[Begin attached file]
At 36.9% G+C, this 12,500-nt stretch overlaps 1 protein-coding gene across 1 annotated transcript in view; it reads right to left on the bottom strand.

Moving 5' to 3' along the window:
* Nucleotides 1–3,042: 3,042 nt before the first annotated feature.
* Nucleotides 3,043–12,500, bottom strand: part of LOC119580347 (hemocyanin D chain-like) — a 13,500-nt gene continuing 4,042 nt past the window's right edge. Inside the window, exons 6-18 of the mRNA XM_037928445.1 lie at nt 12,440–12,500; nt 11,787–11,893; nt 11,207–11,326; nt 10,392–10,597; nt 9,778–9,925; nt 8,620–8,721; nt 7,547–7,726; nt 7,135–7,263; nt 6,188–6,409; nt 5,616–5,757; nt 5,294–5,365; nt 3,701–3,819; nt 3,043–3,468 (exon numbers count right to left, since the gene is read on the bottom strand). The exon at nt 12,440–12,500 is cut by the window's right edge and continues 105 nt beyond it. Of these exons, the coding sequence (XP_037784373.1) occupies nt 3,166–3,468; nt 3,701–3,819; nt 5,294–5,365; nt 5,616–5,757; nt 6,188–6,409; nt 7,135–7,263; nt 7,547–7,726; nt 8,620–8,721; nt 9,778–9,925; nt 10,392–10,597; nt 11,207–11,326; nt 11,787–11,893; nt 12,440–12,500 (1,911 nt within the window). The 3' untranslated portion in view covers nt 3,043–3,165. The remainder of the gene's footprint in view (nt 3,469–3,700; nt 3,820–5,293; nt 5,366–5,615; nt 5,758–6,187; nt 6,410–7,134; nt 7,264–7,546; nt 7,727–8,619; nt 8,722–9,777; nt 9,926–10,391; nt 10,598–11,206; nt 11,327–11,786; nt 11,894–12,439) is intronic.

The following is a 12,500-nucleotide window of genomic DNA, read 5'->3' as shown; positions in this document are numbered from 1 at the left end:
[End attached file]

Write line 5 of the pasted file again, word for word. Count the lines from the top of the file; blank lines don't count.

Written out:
The following is a 12,500-nucleotide window of genomic DNA, read 5'->3' as shown; positions in this document are numbered from 1 at the left end: